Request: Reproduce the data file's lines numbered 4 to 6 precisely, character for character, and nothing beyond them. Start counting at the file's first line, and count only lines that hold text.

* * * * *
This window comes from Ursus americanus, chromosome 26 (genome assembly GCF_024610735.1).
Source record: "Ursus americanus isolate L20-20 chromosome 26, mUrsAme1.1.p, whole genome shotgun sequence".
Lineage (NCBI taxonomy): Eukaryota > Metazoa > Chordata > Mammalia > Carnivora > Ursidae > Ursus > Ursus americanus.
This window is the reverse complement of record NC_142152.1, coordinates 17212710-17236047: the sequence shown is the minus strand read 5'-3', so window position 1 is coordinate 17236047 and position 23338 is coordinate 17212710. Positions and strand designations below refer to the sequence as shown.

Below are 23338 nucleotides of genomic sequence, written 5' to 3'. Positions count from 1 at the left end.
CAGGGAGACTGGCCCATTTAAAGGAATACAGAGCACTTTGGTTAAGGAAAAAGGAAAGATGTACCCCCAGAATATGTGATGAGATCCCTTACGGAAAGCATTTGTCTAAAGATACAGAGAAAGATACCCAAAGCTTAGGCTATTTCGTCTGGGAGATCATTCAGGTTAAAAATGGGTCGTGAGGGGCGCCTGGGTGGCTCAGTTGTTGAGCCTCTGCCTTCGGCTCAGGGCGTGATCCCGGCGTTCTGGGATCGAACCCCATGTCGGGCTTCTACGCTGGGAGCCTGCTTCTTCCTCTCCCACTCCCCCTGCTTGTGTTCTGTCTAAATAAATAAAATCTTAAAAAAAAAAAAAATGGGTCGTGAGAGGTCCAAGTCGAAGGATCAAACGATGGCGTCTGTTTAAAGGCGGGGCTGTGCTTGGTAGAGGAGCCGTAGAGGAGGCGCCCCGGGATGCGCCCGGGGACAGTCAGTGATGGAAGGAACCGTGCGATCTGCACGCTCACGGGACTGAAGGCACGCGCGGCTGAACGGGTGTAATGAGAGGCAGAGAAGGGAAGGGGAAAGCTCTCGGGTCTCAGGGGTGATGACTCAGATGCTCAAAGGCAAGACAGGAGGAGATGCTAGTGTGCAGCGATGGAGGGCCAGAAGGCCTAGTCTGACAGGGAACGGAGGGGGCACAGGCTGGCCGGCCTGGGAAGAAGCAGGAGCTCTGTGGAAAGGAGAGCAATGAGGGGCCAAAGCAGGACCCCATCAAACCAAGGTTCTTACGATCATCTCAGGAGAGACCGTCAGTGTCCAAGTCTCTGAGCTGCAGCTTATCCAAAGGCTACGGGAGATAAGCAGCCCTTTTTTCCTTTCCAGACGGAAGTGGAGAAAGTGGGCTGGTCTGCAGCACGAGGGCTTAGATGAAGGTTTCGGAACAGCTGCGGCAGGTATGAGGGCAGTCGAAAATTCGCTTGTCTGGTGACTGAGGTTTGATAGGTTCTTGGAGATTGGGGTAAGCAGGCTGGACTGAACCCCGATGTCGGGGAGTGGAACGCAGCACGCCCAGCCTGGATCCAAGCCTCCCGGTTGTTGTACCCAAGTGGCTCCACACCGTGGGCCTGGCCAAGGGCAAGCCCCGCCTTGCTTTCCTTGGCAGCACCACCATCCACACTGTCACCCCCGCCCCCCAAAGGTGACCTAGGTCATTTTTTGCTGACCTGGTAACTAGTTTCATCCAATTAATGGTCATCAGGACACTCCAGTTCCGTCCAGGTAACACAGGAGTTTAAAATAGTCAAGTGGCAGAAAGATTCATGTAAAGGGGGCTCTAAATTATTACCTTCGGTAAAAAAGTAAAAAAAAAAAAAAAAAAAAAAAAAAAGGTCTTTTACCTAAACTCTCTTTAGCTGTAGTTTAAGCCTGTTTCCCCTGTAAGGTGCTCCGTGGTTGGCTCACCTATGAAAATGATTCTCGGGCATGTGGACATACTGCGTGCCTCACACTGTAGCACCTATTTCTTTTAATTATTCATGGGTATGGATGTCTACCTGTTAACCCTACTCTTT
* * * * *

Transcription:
This window is the reverse complement of record NC_142152.1, coordinates 17212710-17236047: the sequence shown is the minus strand read 5'-3', so window position 1 is coordinate 17236047 and position 23338 is coordinate 17212710. Positions and strand designations below refer to the sequence as shown.

Below are 23338 nucleotides of genomic sequence, written 5' to 3'. Positions count from 1 at the left end.
CAGGGAGACTGGCCCATTTAAAGGAATACAGAGCACTTTGGTTAAGGAAAAAGGAAAGATGTACCCCCAGAATATGTGATGAGATCCCTTACGGAAAGCATTTGTCTAAAGATACAGAGAAAGATACCCAAAGCTTAGGCTATTTCGTCTGGGAGATCATTCAGGTTAAAAATGGGTCGTGAGGGGCGCCTGGGTGGCTCAGTTGTTGAGCCTCTGCCTTCGGCTCAGGGCGTGATCCCGGCGTTCTGGGATCGAACCCCATGTCGGGCTTCTACGCTGGGAGCCTGCTTCTTCCTCTCCCACTCCCCCTGCTTGTGTTCTGTCTAAATAAATAAAATCTTAAAAAAAAAAAAAATGGGTCGTGAGAGGTCCAAGTCGAAGGATCAAACGATGGCGTCTGTTTAAAGGCGGGGCTGTGCTTGGTAGAGGAGCCGTAGAGGAGGCGCCCCGGGATGCGCCCGGGGACAGTCAGTGATGGAAGGAACCGTGCGATCTGCACGCTCACGGGACTGAAGGCACGCGCGGCTGAACGGGTGTAATGAGAGGCAGAGAAGGGAAGGGGAAAGCTCTCGGGTCTCAGGGGTGATGACTCAGATGCTCAAAGGCAAGACAGGAGGAGATGCTAGTGTGCAGCGATGGAGGGCCAGAAGGCCTAGTCTGACAGGGAACGGAGGGGGCACAGGCTGGCCGGCCTGGGAAGAAGCAGGAGCTCTGTGGAAAGGAGAGCAATGAGGGGCCAAAGCAGGACCCCATCAAACCAAGGTTCTTACGATCATCTCAGGAGAGACCGTCAGTGTCCAAGTCTCTGAGCTGCAGCTTATCCAAAGGCTACGGGAGATAAGCAGCCCTTTTTTCCTTTCCAGACGGAAGTGGAGAAAGTGGGCTGGTCTGCAGCACGAGGGCTTAGATGAAGGTTTCGGAACAGCTGCGGCAGGTATGAGGGCAGTCGAAAATTCGCTTGTCTGGTGACTGAGGTTTGATAGGTTCTTGGAGATTGGGGTAAGCAGGCTGGACTGAACCCCGATGTCGGGGAGTGGAACGCAGCACGCCCAGCCTGGATCCAAGCCTCCCGGTTGTTGTACCCAAGTGGCTCCACACCGTGGGCCTGGCCAAGGGCAAGCCCCGCCTTGCTTTCCTTGGCAGCACCACCATCCACACTGTCACCCCCGCCCCCCAAAGGTGACCTAGGTCATTTTTTGCTGACCTGGTAACTAGTTTCATCCAATTAATGGTCATCAGGACACTCCAGTTCCGTCCAGGTAACACAGGAGTTTAAAATAGTCAAGTGGCAGAAAGATTCATGTAAAGGGGGCTCTAAATTATTACCTTCGGTAAAAAAGTAAAAAAAAAAAAAAAAAAAAAAAAAAAGGTCTTTTACCTAAACTCTCTTTAGCTGTAGTTTAAGCCTGTTTCCCCTGTAAGGTGCTCCGTGGTTGGCTCACCTATGAAAATGATTCTCGGGCATGTGGACATACTGCGTGCCTCACACTGTAGCACCTATTTCTTTTAATTATTCATGGGTATGGATGTCTACCTGTTAACCCTACTCTTT